Restaurants in Massachusetts, New York and Pennsylvania can now offer outdoor dining to patrons, subject to social distancing rules, and funding is on the way in Florida for coronavirus response reimbursement and for small businesses in Pennsylvania. In Illinois, gamblers will have an easier time setting up online sports betting accounts.
In a bit of damage control, New Jersey's IT department explained the bank glitch responsible for the delay in unemployment compensation and said direct deposit customers might have to wait a few days. In good Garden State news, the stay-at-home orders were lifted and crowd limits were relaxed.
Here's a breakdown of some COVID-19-related state measures from the past week.
Gov. Gavin Newsom on Friday signed an executive order allowing the temporary manufacture of over-the-counter drugs and medical devices by companies not currently licensed by state health officials. The order will help increase the availability of high-demand items like hand sanitizer and medical devices, such as respirators, ventilators and masks, he said.
Gov. John Carney on Saturday extended the state-of-emergency declaration another 30 days.
On June 2, Carney announced that the state will enter the second phase of reopening June 15. In the second phase, retailers, restaurants and other businesses that were permitted to open at 30% of fire occupancy limits in the first phase may expand to 60% of fire occupancy limits.
Gov. Ron DeSantis on June 3 announced that the state will receive nearly $252 million from the Federal Emergency Management Agency to reimburse coronavirus response costs.
In executive orders Thursday, Gov. J.B. Pritzker suspended the in-person requirement for setting up online sports betting accounts and authorized all public and private schools to open for limited in-person educational purposes, such as summer school.
The state entered the second phase of its reopening plan Monday, in which nonessential retail and other businesses may operate subject to social distancing measures. Restaurants must limit on-premises dining to outdoor services.
Gov. Phil Murphy on Tuesday announced on Twitter that he anticipates raising the limit on outdoor non-protest and non-religious gatherings to 250 people on June 22 and 500 people on July 3. He also lifted the state's stay-at-home order, although the public health emergency has been renewed for an additional 30 days.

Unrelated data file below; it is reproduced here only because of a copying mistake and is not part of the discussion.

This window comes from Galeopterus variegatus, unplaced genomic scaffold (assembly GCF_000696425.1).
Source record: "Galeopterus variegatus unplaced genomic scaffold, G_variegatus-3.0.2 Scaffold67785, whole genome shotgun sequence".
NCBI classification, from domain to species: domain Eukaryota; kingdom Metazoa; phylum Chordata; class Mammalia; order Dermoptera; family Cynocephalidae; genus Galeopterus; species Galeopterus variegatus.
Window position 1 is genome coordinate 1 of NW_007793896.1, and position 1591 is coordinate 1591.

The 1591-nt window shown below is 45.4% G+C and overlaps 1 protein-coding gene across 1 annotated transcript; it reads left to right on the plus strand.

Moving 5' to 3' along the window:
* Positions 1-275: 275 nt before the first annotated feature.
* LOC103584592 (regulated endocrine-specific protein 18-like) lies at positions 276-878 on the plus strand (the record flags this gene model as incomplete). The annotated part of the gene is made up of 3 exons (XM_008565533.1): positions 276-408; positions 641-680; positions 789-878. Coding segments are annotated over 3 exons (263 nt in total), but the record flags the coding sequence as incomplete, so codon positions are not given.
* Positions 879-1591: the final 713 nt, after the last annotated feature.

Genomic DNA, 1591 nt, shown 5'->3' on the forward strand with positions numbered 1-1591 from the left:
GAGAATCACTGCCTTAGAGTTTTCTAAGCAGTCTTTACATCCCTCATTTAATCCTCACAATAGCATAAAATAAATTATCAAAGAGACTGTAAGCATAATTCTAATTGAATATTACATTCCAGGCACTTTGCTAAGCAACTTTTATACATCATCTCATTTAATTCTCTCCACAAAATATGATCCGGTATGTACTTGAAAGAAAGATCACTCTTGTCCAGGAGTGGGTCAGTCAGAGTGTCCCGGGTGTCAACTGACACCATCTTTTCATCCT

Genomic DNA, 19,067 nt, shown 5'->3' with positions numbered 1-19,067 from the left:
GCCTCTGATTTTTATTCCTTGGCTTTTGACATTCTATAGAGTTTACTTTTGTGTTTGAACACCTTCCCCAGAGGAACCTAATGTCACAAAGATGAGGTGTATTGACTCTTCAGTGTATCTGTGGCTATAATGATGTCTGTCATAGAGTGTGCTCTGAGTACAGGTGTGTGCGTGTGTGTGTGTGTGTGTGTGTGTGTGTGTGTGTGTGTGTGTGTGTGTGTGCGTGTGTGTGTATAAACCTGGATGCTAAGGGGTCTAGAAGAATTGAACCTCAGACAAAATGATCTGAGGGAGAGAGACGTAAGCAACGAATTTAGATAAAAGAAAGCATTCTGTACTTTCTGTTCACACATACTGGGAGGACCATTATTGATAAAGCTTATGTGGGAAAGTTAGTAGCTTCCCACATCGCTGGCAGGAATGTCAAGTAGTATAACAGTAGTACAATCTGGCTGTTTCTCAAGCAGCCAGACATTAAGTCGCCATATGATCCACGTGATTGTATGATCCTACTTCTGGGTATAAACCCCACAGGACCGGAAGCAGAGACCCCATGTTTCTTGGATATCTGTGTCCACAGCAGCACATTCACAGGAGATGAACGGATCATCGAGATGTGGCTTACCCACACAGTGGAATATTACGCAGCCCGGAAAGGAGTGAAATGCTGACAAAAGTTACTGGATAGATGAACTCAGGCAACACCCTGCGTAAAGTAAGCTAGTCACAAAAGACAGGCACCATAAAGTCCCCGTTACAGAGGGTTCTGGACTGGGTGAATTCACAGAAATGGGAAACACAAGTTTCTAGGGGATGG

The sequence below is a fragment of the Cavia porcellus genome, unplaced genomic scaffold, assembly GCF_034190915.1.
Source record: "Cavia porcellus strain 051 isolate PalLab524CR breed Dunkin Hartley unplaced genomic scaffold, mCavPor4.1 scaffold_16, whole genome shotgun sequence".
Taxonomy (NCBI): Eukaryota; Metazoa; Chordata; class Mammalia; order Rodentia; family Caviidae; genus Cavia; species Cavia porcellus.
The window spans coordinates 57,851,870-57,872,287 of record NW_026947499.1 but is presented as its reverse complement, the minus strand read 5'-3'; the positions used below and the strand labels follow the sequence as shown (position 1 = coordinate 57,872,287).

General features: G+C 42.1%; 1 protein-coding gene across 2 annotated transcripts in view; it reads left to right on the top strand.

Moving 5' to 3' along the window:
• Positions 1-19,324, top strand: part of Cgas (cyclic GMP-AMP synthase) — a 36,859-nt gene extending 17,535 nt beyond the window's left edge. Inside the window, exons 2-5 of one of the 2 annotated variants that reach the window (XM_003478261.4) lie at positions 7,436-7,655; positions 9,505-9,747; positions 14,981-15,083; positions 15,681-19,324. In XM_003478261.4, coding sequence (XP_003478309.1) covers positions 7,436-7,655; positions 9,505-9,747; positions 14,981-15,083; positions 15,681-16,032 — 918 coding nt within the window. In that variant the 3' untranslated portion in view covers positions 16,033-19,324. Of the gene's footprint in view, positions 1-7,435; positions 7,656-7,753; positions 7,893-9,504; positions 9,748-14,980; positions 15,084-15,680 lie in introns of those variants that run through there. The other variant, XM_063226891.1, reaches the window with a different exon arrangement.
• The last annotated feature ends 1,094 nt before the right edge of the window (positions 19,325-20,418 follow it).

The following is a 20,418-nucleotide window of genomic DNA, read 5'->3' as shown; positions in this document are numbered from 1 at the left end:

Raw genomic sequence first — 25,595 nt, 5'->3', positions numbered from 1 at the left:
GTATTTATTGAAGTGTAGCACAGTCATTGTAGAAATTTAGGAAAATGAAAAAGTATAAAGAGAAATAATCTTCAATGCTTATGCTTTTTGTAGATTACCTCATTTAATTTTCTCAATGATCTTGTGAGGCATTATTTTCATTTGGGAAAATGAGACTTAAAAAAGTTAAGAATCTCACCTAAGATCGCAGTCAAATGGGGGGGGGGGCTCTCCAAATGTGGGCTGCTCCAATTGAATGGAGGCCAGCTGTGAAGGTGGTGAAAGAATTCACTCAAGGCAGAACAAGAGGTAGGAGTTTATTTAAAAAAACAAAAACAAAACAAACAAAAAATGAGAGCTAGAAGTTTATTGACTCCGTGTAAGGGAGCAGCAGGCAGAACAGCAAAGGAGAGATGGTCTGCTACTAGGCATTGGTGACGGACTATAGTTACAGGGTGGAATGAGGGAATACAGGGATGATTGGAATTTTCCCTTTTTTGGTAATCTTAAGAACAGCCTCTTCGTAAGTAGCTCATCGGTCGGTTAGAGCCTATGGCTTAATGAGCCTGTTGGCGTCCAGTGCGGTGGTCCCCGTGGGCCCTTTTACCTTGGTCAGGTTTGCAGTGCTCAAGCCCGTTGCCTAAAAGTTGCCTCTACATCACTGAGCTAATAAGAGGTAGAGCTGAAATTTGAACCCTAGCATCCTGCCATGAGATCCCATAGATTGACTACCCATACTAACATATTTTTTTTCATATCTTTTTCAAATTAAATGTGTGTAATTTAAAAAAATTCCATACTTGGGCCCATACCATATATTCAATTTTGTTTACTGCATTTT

Explaining why some unemployment compensation payments were late, the state's Office of Information Technology on Monday stated that Bank of America was "having an issue on their side" with respect to direct deposit processing. Customers were told to expect a two-day delay.
As the state's mid-Hudson region entered the second phase of reopening Tuesday, Gov. Andrew Cuomo announced that Long Island is cleared to enter phase two Wednesday. Phase two allows nonessential retail and other industries to operate pursuant to social distancing measures, and restaurants must limit on-premises dining to outdoors.
Gov. Tom Wolf announced Tuesday that five more coronavirus testing sites would begin operating Wednesday in Walmart parking lots.
Small businesses impacted by the coronavirus can apply for help from a $225 million statewide grant program funded by the federal Coronavirus Aid, Relief and Economic Security Act, Wolf announced Monday.
On Friday, Wolf and state Secretary of Health Rachel Levine signed amended executive orders to admit 10 more counties into the yellow phase, in which nonessential businesses can operate subject to social distancing requirements. The counties are Berks, Bucks, Chester, Delaware, Lackawanna, Lancaster, Lehigh, Northampton, Montgomery and Philadelphia.
The officials also amended the orders to add 16 counties to the green, or least restrictive, phase as of Saturday. Those counties are Allegheny, Armstrong, Bedford, Blair, Butler, Cambria, Clinton, Fayette, Fulton, Greene, Indiana, Lycoming, Mercer, Somerset, Washington and Westmoreland.
Wolf on June 3 renewed the disaster declaration order for the state, but said the stay-at-home orders would be lifted the next day.
Gov. Greg Abbott on Monday announced that the Texas Division of Emergency Management is working with state officials to identify and rapidly expand coronavirus testing in underserved and minority communities.
--Editing by Kelly Duncan.
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